Hampi: Undiscovered and Reimagined

Published on: 20/06/2018


Photograph: Nicholas Rixon

In Lord of the Rings, the ring-bearer and his companions enter the Old Forest- where the trees have mysterious powers that allow them to hypnotize, and use their roots to entrap, intruders. These ancient woodlands symbolize nature’s all-encompassing dominion over everything man-made.

The Vijayanagar Empire was utterly destroyed in the mid-1500s. Palaces and temples razed to the ground, deities shattered and monuments demolished. Kingdoms rose and fell around the City of Victory’s ruins that were slowly taken over by the forces of nature.

Creepers slithered and wrapped themselves around the cracked ceilings and lintels. Water tanks were carpeted in moss and silt, disappearing from view. Pillars succumbed to gravity and were covered by plant life. The farmers who remained in the small villages of Hampi and Kamalapuram sowed paddy outside once-magnificent palaces, used debris from the ruins to fortify their huts, and women hung their clothes out to dry on fallen columns

As I took in the quiet grandeur of the restored ruins around Hampi, it was hard not to think that maybe, just this one time, Mother Nature may not have been completely successful in her conquest. The Old Forest reigned supreme in Lord of the Rings, but Hampi’s temples, palaces and water structures have stood their ground over time.

In 2015, the Archaeological Survey of India, while excavating around Virupaksha Temple, found more than 12 feet of the compound wall buried underground. This could mean there exists a number of smaller temples and structures beneath this popular tourist destination. A fact that got me thinking of an underground Hampi that has remained hidden and one day could add to the resplendence of this ancient city.

Hampi Bazaar near Vitthala Temple

Photograph: Nicholas Rixon

At the core of Hampi is the royal palace spread out over 59,000 sq. mts. In 2016, archaeologists found evidence of private bathrooms connected to covered drains confirming that, way back in the 14th century, the architects of Vijayanagar were mindful of sanitary engineering. The second-largest medieval-era city in the world was built on a meticulous blueprint that puts it in the same league as other ancient civilizations.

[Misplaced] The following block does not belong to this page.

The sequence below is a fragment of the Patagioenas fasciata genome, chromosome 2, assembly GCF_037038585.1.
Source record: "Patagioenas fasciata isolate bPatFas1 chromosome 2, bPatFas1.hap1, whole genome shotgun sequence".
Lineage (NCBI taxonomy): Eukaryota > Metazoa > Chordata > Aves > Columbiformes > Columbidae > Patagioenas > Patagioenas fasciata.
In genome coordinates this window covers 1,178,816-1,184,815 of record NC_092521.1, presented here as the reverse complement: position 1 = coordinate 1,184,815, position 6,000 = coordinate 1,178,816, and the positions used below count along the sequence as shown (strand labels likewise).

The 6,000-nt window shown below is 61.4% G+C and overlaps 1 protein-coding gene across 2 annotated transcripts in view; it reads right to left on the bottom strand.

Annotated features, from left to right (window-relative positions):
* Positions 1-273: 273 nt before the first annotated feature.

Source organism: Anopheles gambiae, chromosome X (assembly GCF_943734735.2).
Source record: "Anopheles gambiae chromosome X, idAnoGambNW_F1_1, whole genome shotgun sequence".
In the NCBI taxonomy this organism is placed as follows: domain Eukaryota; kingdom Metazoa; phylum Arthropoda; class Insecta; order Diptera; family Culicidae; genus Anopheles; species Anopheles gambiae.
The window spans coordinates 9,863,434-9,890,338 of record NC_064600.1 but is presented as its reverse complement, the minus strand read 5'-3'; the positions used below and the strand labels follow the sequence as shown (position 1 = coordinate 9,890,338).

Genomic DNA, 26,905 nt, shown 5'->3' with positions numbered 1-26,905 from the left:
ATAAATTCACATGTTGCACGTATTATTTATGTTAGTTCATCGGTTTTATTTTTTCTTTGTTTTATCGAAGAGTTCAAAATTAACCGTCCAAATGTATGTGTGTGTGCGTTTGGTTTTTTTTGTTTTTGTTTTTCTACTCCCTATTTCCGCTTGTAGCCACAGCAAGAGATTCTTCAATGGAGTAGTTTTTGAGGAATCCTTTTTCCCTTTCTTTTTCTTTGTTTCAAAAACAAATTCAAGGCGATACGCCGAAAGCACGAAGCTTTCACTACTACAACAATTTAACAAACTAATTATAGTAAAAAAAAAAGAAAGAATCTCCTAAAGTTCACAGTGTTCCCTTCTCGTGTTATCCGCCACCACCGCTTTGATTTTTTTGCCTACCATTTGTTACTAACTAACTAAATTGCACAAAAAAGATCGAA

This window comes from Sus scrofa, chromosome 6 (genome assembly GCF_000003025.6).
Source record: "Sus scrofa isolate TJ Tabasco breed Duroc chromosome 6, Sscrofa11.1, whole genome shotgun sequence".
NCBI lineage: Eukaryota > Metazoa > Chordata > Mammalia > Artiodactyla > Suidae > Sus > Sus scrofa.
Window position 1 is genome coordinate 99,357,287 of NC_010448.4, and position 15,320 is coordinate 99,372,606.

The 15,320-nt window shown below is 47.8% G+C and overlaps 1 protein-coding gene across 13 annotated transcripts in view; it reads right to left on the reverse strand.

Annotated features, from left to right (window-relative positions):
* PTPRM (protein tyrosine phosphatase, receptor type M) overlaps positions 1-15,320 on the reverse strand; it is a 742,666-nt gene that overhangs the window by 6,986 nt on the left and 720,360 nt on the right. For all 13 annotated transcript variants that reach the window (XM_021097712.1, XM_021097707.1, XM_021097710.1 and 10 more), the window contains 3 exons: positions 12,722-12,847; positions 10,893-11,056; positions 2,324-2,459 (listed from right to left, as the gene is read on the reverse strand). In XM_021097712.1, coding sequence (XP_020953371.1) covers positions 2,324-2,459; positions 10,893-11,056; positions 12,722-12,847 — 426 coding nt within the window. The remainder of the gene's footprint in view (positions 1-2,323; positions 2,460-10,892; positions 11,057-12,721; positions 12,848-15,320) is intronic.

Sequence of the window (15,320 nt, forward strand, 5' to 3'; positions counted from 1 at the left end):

The comparison to Rome, made by foreign travellers, isn’t an exaggeration. The markets of Hampi sold everything from pearls to horses, and traders arrived with goods from Persia, Russia, Italy and China. The Kannada word ‘marukatte’ (that translates to a platform for selling goods) was used six centuries ago in the bustling bazaars of Hampi. It is said the word market has its origins here, and rightfully so.

The skeletal remains of Hampi’s ancient bazaars leading up to Vitthala Temple offered me a glimpse of a city at its economic peak. As visitors made their way quickly towards the temple, I hung back among the colonnades and imagined traders haggling over prices, musicians playing at every corner and the citizens of Hampi walking home after a good day’s work at the market.

For me, the beauty of Hampi is not limited to the monuments and temples above ground. It’s the feeling of being transported back in time as I walk up the steps and reach the summit of Anjaneya Hill. Palm trees and paddy fields stretch out as far as the eye can see. I could make out the ancient stone pillars rising up from the fields and, once again, I am reminded of how the City of Victory stays true to its name. With ongoing excavations, I’m sure the next time I land up here there will be some new structure discovered, an ancient monument raised from the earth. Hampi is a history lesson in real time and I intend to stick around for the ride.


Nicholas Rixon

Nicholas Rixon's work has appeared in The Indian Quarterly, Scroll, The Statesman, Hindustan Times and The Assam Tribune, among others. He currently lives in New Delhi and is working on his debut collection of short stories.

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